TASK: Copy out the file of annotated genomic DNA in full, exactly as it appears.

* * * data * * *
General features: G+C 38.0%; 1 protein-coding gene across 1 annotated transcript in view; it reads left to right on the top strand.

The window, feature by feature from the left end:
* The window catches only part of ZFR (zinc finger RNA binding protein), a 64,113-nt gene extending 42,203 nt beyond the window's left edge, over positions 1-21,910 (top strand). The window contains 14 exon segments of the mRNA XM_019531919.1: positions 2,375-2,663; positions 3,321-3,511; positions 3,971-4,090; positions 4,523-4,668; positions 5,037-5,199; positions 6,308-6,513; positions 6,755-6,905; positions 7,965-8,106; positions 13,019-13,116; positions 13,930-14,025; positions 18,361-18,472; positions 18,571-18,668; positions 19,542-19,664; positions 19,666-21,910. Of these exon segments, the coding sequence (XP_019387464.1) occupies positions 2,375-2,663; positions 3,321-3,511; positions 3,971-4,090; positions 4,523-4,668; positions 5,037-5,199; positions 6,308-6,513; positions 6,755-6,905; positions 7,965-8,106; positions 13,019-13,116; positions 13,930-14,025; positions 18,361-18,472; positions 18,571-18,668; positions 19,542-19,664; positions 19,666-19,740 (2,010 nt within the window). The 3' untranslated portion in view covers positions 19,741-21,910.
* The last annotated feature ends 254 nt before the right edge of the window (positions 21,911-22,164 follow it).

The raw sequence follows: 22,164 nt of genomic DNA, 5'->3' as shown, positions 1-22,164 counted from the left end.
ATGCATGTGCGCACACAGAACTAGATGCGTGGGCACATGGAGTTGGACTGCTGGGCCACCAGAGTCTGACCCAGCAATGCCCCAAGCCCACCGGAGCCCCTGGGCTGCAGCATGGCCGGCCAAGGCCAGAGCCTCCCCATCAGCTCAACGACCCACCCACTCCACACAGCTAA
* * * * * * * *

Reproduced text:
General features: G+C 38.0%; 1 protein-coding gene across 1 annotated transcript in view; it reads left to right on the top strand.

The window, feature by feature from the left end:
* The window catches only part of ZFR (zinc finger RNA binding protein), a 64,113-nt gene extending 42,203 nt beyond the window's left edge, over positions 1-21,910 (top strand). The window contains 14 exon segments of the mRNA XM_019531919.1: positions 2,375-2,663; positions 3,321-3,511; positions 3,971-4,090; positions 4,523-4,668; positions 5,037-5,199; positions 6,308-6,513; positions 6,755-6,905; positions 7,965-8,106; positions 13,019-13,116; positions 13,930-14,025; positions 18,361-18,472; positions 18,571-18,668; positions 19,542-19,664; positions 19,666-21,910. Of these exon segments, the coding sequence (XP_019387464.1) occupies positions 2,375-2,663; positions 3,321-3,511; positions 3,971-4,090; positions 4,523-4,668; positions 5,037-5,199; positions 6,308-6,513; positions 6,755-6,905; positions 7,965-8,106; positions 13,019-13,116; positions 13,930-14,025; positions 18,361-18,472; positions 18,571-18,668; positions 19,542-19,664; positions 19,666-19,740 (2,010 nt within the window). The 3' untranslated portion in view covers positions 19,741-21,910.
* The last annotated feature ends 254 nt before the right edge of the window (positions 21,911-22,164 follow it).

The raw sequence follows: 22,164 nt of genomic DNA, 5'->3' as shown, positions 1-22,164 counted from the left end.
ATGCATGTGCGCACACAGAACTAGATGCGTGGGCACATGGAGTTGGACTGCTGGGCCACCAGAGTCTGACCCAGCAATGCCCCAAGCCCACCGGAGCCCCTGGGCTGCAGCATGGCCGGCCAAGGCCAGAGCCTCCCCATCAGCTCAACGACCCACCCACTCCACACAGCTAA